Interior designer and HGTV star Breegan Jane has used storytelling countless times to educate her two boys, Kingsley, 6, and Kensington, 4, about topics ranging from confidence building and kindness to divorce. Recently, though, Jane finds herself reaching for the children’s book she penned, Carbie, “a tale of perseverance amid pressure.”
As the world protests racial injustice, Jane likes to pull out bedtime stories starring characters with inner strength, not only for when her kids face challenges but also for when they see their mom struggle with her own feelings. “As a single mother, it’s hard to hide difficult emotions from my kids,” she says. “So for them to be able to have this tale of the light at the end of the tunnel is very useful.” To Jane, books are the key to helping her kids understand anti-racism, as well as subjects like strong female characters. “The best way to teach kids a lesson is to tell them a story about somebody else,” she says. Here are four titles Jane has been reading with her sons.
I Like Myself! by Karen Beaumont
“I Like Myself! is about a little black girl with crazy curls,” says Jane. “I thought it was important for my boys to be introduced to female characters at an early age and read a book about self-confidence that wasn’t about a boy. Gender is something that I focus on when creating a varied bookshelf.” She imagined Carbie to be as gender-neutral as possible for the same reason. Plus “you have to remember that people who are reading and learning about Black Lives Matter are picturing my kids,” Jane says. First and foremost, she wants to ensure that her boys don’t misinterpret the messaging: “I don’t want them to internalize that other people might look at them as less than.”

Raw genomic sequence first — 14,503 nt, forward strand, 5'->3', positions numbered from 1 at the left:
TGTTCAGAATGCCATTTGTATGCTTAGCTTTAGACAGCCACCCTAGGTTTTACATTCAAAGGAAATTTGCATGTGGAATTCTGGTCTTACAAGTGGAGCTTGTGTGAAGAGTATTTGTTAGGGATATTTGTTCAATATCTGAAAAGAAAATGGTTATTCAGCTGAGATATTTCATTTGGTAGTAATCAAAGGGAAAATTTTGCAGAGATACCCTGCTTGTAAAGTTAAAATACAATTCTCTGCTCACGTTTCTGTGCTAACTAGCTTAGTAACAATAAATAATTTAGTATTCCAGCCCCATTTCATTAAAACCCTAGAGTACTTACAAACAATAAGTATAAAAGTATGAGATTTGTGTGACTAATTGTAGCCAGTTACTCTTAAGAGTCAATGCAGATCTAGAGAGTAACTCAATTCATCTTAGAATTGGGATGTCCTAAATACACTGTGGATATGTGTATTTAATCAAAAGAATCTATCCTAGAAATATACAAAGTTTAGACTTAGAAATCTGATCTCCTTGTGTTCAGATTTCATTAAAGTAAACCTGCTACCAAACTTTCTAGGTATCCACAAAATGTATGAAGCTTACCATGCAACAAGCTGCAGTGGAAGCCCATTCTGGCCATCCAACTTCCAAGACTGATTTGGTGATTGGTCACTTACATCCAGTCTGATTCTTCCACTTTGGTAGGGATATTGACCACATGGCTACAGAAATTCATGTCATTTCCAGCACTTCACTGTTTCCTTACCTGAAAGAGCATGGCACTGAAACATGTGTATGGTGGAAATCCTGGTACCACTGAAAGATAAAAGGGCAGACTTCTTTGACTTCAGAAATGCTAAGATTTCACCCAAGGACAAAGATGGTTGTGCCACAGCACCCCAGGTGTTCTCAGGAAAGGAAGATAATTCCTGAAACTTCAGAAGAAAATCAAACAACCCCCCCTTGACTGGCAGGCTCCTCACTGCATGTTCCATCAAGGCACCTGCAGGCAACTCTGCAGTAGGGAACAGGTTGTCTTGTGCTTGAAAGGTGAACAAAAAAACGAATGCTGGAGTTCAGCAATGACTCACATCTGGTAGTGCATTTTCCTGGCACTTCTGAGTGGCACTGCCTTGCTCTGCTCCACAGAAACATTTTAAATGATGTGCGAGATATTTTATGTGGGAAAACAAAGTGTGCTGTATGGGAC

Get Up, Stand Up by Cedella Marley
Jane has made a point to educate her sons on Black history from a young age. “Cedella—Bob Marley’s daughter—has written a few books that are adapted from her dad’s songs and have multicultural characters,” she says. Titles like One Love and Get Up, Stand Up teach the concept of social justice and the power of community.
Lil’ Libros by Patty Rodriguez
“Rodriguez’s series is groundbreaking because bilingual books for children of that age didn’t really exist before,” says Jane. “I want my bookshelf to represent all cultures—Latinx, Asian, Native American—because it leans into the importance of the multiculturalism that exists beyond just Black and white.”
Cosmos’ Mom and Dad Are Moving Apart by Annie Thiel
“When I separated from [my sons’] dad, they were 2 years old and 6 months old, so there was no way for me to explain it to them,” Jane remembers. Instead she read them child psychologist Thiel’s book until they were old enough to understand what was happening.
Jane’s next book approaches another topic that’s underrepresented in children’s literature: single parents. “I wanted to have a story to explain that Mommy is alone but that’s okay: Some raccoons find other raccoons; some raccoons find frogs; some raccoons just decide to be raccoons by themselves; and everybody is happy and has their own stories,” she says. A bookcase filled with diverse stories and images brings the world inside.
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